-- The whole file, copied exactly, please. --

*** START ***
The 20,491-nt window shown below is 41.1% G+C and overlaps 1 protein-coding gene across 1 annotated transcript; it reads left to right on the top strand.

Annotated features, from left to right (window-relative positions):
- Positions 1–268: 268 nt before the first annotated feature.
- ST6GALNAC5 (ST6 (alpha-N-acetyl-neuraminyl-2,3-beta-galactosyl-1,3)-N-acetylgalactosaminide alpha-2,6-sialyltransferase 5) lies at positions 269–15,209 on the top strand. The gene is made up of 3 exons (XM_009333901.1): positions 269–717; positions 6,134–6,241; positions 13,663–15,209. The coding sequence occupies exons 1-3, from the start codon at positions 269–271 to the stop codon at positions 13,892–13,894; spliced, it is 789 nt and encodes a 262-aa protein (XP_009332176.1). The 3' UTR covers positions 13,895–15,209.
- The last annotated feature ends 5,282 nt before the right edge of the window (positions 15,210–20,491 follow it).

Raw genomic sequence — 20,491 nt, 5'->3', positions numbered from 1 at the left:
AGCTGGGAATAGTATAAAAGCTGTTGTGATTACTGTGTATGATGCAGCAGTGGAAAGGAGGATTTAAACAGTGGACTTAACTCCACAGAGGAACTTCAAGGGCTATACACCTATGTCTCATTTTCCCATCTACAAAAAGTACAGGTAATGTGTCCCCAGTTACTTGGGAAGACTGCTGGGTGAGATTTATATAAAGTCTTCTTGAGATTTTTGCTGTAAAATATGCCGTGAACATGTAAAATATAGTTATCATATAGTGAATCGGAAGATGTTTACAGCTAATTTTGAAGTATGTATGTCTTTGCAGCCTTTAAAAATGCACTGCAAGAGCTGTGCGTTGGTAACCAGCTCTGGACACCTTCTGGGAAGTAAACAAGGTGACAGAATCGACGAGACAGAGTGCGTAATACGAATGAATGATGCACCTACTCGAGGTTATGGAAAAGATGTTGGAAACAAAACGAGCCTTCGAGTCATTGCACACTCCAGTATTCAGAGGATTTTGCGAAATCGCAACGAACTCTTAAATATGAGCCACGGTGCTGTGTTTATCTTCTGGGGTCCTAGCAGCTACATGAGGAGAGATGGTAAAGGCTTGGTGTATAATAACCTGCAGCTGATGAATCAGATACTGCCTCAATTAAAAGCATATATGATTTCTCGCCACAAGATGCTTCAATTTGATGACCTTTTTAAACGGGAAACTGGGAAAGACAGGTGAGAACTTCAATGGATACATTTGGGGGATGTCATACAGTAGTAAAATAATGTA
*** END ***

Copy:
The 20,491-nt window shown below is 41.1% G+C and overlaps 1 protein-coding gene across 1 annotated transcript; it reads left to right on the top strand.

Annotated features, from left to right (window-relative positions):
- Positions 1–268: 268 nt before the first annotated feature.
- ST6GALNAC5 (ST6 (alpha-N-acetyl-neuraminyl-2,3-beta-galactosyl-1,3)-N-acetylgalactosaminide alpha-2,6-sialyltransferase 5) lies at positions 269–15,209 on the top strand. The gene is made up of 3 exons (XM_009333901.1): positions 269–717; positions 6,134–6,241; positions 13,663–15,209. The coding sequence occupies exons 1-3, from the start codon at positions 269–271 to the stop codon at positions 13,892–13,894; spliced, it is 789 nt and encodes a 262-aa protein (XP_009332176.1). The 3' UTR covers positions 13,895–15,209.
- The last annotated feature ends 5,282 nt before the right edge of the window (positions 15,210–20,491 follow it).

Raw genomic sequence — 20,491 nt, 5'->3', positions numbered from 1 at the left:
AGCTGGGAATAGTATAAAAGCTGTTGTGATTACTGTGTATGATGCAGCAGTGGAAAGGAGGATTTAAACAGTGGACTTAACTCCACAGAGGAACTTCAAGGGCTATACACCTATGTCTCATTTTCCCATCTACAAAAAGTACAGGTAATGTGTCCCCAGTTACTTGGGAAGACTGCTGGGTGAGATTTATATAAAGTCTTCTTGAGATTTTTGCTGTAAAATATGCCGTGAACATGTAAAATATAGTTATCATATAGTGAATCGGAAGATGTTTACAGCTAATTTTGAAGTATGTATGTCTTTGCAGCCTTTAAAAATGCACTGCAAGAGCTGTGCGTTGGTAACCAGCTCTGGACACCTTCTGGGAAGTAAACAAGGTGACAGAATCGACGAGACAGAGTGCGTAATACGAATGAATGATGCACCTACTCGAGGTTATGGAAAAGATGTTGGAAACAAAACGAGCCTTCGAGTCATTGCACACTCCAGTATTCAGAGGATTTTGCGAAATCGCAACGAACTCTTAAATATGAGCCACGGTGCTGTGTTTATCTTCTGGGGTCCTAGCAGCTACATGAGGAGAGATGGTAAAGGCTTGGTGTATAATAACCTGCAGCTGATGAATCAGATACTGCCTCAATTAAAAGCATATATGATTTCTCGCCACAAGATGCTTCAATTTGATGACCTTTTTAAACGGGAAACTGGGAAAGACAGGTGAGAACTTCAATGGATACATTTGGGGGATGTCATACAGTAGTAAAATAATGTA